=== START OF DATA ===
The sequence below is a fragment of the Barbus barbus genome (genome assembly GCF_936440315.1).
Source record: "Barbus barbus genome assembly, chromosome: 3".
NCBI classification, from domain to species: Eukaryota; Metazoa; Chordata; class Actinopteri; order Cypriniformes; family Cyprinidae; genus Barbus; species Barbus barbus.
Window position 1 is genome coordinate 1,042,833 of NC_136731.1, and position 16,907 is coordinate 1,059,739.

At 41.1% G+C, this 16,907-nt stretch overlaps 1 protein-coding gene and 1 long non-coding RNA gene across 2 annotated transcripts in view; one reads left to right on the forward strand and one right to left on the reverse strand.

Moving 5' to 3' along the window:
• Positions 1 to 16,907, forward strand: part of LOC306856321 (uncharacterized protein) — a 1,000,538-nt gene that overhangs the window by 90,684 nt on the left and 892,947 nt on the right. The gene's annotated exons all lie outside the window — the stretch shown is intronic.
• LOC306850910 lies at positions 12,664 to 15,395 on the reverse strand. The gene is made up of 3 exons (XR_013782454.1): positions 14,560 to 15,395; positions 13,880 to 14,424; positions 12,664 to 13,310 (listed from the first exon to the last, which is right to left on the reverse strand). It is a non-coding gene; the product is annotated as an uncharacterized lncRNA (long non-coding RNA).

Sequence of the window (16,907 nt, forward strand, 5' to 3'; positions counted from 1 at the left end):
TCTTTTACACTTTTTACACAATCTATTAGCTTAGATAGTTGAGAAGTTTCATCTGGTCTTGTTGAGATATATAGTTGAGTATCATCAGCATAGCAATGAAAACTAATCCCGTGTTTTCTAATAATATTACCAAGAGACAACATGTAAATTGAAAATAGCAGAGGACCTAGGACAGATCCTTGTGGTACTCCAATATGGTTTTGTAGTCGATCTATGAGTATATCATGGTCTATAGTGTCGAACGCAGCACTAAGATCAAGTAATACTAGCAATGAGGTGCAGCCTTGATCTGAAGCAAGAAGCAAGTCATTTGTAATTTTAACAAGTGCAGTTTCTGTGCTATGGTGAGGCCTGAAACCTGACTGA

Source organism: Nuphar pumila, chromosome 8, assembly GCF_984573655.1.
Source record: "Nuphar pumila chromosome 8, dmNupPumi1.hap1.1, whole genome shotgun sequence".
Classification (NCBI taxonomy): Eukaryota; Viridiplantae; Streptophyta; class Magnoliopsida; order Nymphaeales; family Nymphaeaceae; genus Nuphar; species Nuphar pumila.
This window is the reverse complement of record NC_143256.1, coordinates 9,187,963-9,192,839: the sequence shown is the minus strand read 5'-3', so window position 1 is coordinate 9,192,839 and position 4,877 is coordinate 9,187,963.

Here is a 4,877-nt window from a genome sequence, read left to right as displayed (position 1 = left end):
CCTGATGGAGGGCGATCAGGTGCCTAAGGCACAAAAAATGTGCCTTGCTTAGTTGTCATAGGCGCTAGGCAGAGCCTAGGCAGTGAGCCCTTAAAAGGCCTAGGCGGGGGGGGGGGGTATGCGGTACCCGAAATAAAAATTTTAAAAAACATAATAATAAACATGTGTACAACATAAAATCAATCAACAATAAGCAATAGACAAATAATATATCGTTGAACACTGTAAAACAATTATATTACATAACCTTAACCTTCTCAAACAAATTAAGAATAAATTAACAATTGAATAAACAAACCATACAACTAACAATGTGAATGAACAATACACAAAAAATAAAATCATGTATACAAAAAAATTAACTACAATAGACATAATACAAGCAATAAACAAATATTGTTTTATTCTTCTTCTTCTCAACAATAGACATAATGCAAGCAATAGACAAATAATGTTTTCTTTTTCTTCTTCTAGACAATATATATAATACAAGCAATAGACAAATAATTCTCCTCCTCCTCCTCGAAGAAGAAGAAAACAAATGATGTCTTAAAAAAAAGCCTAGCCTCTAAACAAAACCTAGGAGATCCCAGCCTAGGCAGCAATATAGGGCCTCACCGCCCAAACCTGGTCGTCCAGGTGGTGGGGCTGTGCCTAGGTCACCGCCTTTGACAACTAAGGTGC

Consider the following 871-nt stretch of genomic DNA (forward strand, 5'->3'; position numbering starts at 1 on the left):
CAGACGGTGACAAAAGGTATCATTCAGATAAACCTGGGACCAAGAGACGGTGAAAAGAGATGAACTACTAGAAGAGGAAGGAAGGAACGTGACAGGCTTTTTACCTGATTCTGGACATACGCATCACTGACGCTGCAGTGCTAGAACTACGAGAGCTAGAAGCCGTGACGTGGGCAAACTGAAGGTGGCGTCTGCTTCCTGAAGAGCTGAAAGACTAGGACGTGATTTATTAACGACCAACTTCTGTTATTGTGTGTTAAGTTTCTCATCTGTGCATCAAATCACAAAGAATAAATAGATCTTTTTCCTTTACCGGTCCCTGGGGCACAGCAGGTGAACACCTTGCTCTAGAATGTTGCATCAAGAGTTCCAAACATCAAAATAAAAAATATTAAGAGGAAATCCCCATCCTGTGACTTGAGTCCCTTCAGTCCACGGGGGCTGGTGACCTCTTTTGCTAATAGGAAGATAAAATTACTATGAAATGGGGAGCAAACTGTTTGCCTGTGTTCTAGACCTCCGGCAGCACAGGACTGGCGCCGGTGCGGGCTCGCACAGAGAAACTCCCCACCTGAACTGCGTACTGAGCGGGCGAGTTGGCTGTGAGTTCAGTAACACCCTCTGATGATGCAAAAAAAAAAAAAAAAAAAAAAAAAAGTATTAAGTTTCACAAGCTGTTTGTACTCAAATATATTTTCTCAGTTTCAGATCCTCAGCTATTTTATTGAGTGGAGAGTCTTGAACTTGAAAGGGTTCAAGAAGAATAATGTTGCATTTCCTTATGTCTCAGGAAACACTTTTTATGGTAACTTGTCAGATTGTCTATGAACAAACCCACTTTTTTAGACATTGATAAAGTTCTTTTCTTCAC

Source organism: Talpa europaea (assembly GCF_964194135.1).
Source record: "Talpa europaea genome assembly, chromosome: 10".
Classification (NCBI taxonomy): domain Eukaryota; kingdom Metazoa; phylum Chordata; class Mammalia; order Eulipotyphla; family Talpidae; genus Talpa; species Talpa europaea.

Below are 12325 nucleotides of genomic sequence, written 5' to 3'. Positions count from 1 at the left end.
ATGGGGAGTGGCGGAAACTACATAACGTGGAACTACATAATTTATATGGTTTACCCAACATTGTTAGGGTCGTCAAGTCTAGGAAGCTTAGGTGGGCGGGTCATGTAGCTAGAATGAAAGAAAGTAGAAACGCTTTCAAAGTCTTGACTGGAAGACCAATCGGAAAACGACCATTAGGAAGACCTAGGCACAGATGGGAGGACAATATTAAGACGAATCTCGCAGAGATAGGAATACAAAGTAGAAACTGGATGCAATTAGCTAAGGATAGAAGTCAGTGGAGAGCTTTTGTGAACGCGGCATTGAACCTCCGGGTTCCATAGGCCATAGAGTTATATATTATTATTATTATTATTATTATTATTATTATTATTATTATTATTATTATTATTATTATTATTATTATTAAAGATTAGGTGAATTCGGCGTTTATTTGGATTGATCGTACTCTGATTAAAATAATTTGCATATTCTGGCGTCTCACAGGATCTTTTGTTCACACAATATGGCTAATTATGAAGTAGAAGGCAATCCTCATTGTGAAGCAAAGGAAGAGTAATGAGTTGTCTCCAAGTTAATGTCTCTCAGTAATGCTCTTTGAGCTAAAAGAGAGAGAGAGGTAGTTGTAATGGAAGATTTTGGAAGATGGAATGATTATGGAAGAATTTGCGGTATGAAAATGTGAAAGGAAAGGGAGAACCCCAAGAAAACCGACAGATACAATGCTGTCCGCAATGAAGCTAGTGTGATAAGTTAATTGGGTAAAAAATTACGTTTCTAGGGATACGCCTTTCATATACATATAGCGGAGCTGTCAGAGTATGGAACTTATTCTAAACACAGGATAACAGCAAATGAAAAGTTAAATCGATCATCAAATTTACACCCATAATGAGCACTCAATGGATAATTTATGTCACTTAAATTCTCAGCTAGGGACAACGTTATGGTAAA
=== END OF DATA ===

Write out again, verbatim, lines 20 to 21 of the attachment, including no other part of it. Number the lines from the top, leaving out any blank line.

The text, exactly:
Source record: "Talpa europaea genome assembly, chromosome: 10".
Classification (NCBI taxonomy): domain Eukaryota; kingdom Metazoa; phylum Chordata; class Mammalia; order Eulipotyphla; family Talpidae; genus Talpa; species Talpa europaea.